Our supreme court has observed:

"It is always unfortunate when a child gets injured while playing, but a person who is merely in possession and control of the property cannot be required to indemnify against every possibility of injury thereon. The responsibility for a child's safety lies primarily with its parents, whose duty it is to see that his behavior does not involve danger to himself." Driscoll v. Rasmussen Corp. (1966), 35 Ill.2d 74, 79.

In Salinas v. Chicago Park District (1989), 189 Ill. App.3d 55, the appellate court affirmed the grant of summary judgment in favor of the defendant, holding that defendant did not have a duty to protect an eight-year-old mentally handicapped plaintiff from falling off a slide as the risk of falling off a slide was obvious and "if a child is too young, chronologically or mentally to be `at large,' the duty to supervise that child as to obvious risks lies primarily with the accompanying parent." Salinas, 189 Ill. App.3d at 62.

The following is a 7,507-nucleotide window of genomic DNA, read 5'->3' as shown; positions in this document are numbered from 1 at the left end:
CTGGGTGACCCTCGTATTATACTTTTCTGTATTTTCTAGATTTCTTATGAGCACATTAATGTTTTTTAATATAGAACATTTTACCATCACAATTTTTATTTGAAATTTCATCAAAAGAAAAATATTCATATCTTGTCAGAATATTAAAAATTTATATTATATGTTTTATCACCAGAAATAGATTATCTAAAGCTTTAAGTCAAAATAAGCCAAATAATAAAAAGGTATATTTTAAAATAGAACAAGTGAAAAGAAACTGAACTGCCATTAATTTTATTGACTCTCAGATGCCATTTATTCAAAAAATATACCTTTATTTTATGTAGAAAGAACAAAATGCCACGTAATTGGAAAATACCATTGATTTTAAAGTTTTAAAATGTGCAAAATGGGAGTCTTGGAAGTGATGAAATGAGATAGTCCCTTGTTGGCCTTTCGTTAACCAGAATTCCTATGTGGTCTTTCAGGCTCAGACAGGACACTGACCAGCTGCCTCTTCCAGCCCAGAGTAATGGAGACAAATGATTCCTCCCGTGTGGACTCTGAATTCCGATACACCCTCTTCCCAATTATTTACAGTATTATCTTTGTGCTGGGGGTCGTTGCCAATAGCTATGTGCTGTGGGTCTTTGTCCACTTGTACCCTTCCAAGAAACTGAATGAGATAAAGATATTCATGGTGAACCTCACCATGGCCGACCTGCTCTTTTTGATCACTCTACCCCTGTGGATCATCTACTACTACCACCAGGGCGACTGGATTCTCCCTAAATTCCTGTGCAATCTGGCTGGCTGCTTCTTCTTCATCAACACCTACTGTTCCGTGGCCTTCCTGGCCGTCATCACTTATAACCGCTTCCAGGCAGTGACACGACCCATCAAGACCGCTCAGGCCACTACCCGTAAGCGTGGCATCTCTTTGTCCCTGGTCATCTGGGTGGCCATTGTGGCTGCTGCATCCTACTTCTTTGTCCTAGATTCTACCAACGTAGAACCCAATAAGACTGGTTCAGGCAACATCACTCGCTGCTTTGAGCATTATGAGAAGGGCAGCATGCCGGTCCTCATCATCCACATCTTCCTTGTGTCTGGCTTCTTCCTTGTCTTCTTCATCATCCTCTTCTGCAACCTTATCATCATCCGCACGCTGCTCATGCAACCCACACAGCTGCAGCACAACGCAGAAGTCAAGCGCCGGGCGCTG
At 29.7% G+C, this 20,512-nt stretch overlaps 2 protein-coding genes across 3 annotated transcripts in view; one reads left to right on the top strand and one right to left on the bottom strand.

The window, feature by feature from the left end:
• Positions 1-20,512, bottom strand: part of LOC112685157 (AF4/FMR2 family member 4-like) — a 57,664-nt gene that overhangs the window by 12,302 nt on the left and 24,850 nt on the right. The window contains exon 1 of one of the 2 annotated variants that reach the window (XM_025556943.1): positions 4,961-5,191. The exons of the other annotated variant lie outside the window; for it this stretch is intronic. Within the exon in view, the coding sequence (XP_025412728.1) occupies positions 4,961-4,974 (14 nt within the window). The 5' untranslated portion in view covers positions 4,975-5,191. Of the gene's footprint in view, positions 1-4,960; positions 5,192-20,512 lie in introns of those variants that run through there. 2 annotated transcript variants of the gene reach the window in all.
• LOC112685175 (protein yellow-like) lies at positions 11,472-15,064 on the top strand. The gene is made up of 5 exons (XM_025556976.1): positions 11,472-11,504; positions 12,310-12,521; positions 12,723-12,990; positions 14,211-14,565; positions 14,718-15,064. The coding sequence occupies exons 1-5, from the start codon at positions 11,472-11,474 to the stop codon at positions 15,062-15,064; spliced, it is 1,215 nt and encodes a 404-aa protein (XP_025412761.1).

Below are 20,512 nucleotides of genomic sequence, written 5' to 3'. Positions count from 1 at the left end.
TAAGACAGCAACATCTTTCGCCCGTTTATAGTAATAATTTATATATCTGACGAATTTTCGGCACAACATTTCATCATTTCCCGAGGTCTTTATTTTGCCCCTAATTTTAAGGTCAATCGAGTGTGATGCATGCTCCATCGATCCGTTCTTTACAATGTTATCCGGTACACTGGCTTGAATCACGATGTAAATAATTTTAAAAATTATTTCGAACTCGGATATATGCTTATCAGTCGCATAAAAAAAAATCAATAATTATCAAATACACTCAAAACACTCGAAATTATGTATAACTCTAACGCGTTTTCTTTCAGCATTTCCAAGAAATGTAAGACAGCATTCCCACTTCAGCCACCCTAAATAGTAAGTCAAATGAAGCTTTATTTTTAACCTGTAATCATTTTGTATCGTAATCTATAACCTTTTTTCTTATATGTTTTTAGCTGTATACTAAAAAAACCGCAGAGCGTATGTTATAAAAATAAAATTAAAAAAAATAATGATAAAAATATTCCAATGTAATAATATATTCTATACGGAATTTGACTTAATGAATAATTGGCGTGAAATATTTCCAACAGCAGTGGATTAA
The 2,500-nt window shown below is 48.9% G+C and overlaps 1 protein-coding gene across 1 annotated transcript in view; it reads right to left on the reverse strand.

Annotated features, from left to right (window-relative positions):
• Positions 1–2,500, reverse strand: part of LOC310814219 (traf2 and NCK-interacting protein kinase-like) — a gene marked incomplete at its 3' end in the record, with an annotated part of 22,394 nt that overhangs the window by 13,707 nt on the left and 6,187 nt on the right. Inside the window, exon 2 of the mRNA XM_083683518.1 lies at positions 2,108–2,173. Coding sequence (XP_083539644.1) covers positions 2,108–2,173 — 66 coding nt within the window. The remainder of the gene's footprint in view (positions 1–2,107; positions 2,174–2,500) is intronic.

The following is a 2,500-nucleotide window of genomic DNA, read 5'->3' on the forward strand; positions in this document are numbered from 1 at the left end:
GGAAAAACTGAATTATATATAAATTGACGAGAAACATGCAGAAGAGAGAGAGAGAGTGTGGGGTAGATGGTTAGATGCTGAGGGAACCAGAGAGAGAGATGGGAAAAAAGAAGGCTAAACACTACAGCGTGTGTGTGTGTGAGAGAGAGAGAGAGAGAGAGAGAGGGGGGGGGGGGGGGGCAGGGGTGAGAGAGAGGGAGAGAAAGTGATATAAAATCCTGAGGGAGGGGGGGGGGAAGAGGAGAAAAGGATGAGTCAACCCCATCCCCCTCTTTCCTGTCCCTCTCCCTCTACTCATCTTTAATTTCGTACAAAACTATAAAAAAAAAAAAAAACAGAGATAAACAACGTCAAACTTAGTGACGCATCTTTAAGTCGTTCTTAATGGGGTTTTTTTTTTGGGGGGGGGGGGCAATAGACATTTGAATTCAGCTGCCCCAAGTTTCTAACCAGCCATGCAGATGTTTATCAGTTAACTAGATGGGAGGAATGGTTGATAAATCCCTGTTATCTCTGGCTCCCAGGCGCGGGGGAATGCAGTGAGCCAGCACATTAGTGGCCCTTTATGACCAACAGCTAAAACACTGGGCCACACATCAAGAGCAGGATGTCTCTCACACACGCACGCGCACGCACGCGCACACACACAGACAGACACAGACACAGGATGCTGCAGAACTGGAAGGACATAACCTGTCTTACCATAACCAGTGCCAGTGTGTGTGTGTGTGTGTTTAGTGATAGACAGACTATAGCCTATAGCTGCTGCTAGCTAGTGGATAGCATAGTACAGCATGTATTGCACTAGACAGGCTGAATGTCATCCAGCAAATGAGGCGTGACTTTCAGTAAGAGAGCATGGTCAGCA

• 6 We note that the mere allegation that a child was accompanied by his parents may not, by itself, relieve the landowner of his duty toward the child. ( Strode v. Becker (1990), 206 Ill. App.3d 398, 405-06.) In Strode, a 2 1/2-year-old child was injured when his fingers were caught in the rotating spokes of an "exercycle." The complaint alleged that the child and his family were at the defendant's home at the time the injury occurred. The trial court dismissed the complaint, and the appellate court reversed. The appellate court noted that small unsupervised children can suffer numerous foreseeable injuries from such appliances as lamps that can be pulled from tables and electrical sockets which can be penetrated with slender metal objects. ( Strode, 206 Ill. App.3d at 405.) While the primary responsibility for injury to very young children must be placed on the parents of the children, owners and occupiers of land are not absolved of all duty to very young children simply because of the parents' responsibility. ( Strode, 206 Ill. App.3d at 405.) Landowners will be absolved, however, where it is shown that the child was injured as a result of an obvious danger while being supervised by his parents (see Kay v. Ludwick (1967), 87 Ill. App.2d 114, 118-20 (landowner operating a mowing machine had no duty to discontinue use of the machine while a small child accompanied by the child's mother was playing in the yard)) or when the parents knew of the existence of the dangerous condition that caused the child's injury. See Trotter v. Chicago Housing Authority (1987), 163 Ill. App.3d 398, 401-02 (landlord had no duty to protect a very young child from an uninsulated steam pipe, which was near the child's bed, when the mother was well aware of the condition of the pipe).